March 17 began like any other morning for Stephen Shipman, but soon took a delightful turn. The associate professor of mathematics was teaching his 11:30 a.m. Math of Resonance class when three unexpected guests arrived.
Guillermo Ferreyra, College of Science interim dean; Robert Perlis, mathematics chair; and Terry Latiolais, former chair of the college’s Dean’s Circle Executive Committee, walked to the front of the class. Assuming the men needed to make an announcement, Shipman dutifully took a seat beside his students.
The dean spoke.
Ferreyra offered words of praise about Shipman’s accomplishments and commitment to his students. All three men then presented the inaugural Dr. Marion “Soc” Socolofsky Award for Teaching Excellence to the surprised professor.
“Stephen embodies Socolofsky’s dedication to teaching and mentorship,” Ferreyra explained. “He advises student clubs and has mentored students from high school to PhD. The successes of his students are a testament to his stellar teaching ability. It was an honor to present him with the first Socolofsky Teaching Award.”
Last year, the college’s Dean’s Circle Executive Committee established the Dr. Marion “Soc” Socolofsky Award for Teaching Excellence. It celebrates Socolofsky’s contributions to the college by recognizing members of the faculty who have shown an exemplary commitment to academic excellence through teaching and mentorship. Students and faculty members submit nominations that are reviewed by the committee, which chooses recipients.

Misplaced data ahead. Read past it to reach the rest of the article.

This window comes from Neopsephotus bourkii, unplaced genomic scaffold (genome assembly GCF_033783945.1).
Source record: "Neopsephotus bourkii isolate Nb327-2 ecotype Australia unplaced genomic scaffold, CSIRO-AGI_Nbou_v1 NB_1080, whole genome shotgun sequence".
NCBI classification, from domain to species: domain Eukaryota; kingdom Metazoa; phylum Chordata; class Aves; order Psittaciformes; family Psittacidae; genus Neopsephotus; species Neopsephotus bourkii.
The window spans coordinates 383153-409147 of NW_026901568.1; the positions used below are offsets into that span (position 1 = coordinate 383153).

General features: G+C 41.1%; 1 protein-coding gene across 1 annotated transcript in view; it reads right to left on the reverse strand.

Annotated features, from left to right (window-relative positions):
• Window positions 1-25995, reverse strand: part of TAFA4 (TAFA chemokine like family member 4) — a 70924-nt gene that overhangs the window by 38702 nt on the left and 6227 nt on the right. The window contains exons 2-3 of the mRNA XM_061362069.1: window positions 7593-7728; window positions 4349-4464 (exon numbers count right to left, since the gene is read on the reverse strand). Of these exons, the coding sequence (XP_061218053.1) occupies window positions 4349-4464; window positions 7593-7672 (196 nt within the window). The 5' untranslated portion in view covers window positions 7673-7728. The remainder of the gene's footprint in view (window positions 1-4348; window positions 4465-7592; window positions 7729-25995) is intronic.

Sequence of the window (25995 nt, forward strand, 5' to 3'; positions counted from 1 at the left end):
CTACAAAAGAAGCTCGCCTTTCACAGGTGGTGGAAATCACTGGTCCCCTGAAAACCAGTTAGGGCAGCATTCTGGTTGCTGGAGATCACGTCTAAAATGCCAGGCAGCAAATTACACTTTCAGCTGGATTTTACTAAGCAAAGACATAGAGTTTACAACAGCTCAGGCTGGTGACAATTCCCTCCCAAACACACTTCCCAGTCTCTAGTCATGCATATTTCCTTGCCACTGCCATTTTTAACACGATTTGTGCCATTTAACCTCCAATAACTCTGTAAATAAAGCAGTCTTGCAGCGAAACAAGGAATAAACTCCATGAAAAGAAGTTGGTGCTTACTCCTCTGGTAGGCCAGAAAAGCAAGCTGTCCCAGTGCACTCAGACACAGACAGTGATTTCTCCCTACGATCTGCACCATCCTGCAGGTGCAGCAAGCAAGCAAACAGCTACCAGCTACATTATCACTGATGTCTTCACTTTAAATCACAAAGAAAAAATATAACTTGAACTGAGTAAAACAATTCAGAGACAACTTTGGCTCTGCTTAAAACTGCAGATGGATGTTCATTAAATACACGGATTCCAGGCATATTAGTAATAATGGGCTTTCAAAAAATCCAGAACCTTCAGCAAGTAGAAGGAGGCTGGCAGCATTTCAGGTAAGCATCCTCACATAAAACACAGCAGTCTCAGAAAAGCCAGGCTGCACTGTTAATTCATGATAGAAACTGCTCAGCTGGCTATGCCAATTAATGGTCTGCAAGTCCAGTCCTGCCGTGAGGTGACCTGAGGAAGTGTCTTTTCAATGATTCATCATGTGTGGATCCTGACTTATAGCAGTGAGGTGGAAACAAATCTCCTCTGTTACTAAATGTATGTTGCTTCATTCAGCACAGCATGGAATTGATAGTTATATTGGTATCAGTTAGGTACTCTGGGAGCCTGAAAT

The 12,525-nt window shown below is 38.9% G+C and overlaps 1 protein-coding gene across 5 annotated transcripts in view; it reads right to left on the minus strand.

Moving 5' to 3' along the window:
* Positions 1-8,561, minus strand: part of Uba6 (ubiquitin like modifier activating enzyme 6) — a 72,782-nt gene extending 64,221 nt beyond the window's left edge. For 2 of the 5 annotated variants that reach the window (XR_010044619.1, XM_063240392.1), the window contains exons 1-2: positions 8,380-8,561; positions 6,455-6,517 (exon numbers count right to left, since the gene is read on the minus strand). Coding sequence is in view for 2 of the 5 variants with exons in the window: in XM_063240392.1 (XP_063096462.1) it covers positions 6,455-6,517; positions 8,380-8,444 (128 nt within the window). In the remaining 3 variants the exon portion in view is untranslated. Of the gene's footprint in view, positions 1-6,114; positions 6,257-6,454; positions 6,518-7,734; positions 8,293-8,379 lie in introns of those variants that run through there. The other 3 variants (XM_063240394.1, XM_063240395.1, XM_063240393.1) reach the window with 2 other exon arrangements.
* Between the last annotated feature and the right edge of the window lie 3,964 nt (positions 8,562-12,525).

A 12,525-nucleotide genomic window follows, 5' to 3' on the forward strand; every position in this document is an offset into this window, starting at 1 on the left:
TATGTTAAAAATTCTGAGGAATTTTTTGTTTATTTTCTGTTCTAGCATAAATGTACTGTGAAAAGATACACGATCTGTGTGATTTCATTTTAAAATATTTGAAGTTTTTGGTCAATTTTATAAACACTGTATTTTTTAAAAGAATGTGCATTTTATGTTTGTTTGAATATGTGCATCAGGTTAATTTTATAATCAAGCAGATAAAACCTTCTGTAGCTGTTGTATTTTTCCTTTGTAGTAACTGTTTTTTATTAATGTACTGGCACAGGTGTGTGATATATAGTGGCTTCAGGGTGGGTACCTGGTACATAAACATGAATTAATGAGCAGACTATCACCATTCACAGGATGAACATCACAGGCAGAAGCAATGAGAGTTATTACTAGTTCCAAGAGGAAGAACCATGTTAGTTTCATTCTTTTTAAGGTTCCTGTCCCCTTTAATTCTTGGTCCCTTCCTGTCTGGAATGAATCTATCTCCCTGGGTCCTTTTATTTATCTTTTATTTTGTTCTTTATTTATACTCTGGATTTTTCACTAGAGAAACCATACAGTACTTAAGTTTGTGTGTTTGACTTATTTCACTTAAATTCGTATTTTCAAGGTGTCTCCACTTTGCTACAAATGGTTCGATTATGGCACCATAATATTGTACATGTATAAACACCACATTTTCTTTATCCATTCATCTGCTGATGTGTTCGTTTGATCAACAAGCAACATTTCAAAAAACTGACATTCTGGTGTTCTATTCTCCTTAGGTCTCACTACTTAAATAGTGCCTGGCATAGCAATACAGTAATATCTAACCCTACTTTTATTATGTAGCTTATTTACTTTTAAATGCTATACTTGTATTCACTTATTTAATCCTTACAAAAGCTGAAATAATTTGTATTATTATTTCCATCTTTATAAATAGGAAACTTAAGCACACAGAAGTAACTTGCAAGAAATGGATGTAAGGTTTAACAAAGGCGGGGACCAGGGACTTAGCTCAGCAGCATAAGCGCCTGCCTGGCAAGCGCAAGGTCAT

The award honors the legacy of the late Socolofsky, who was a fierce advocate for students and one of the college’s most influential leaders and educators. Throughout Socolofsky’s 36 years at LSU, he served as head of microbiology for 20 years; taught more than 12,000 students; advised more than 250 master’s and PhD students; and was a member of the Dean’s Circle.
“He had quite an impact,” said Dr. Jim Lange, a member of the Dean’s Circle and Executive Committee who personally felt that impact. Socolofsky supported Lange’s graduate school application and offered him a teaching assistantship, even though he was not Socolofsky’s student. “The people he impacted came to appreciate what he had done for them.”
Shipman received a plaque and a monetary award in recognition of his exemplary teaching and commitment to student mentoring and engagement. He shared that the award itself represents the importance of a professor’s role in students’ lives.
“The delight in seeing a student mature and succeed and find enjoyment in her or his learning experience has always added an extra dimension to my profession,” said Shipman, adding, “I appreciate the significance of this award and will continue to do my best to live up to Dr. Socolofsky’s example by caring for my students.”
Published in Cornerstone Summer and Fall 2014.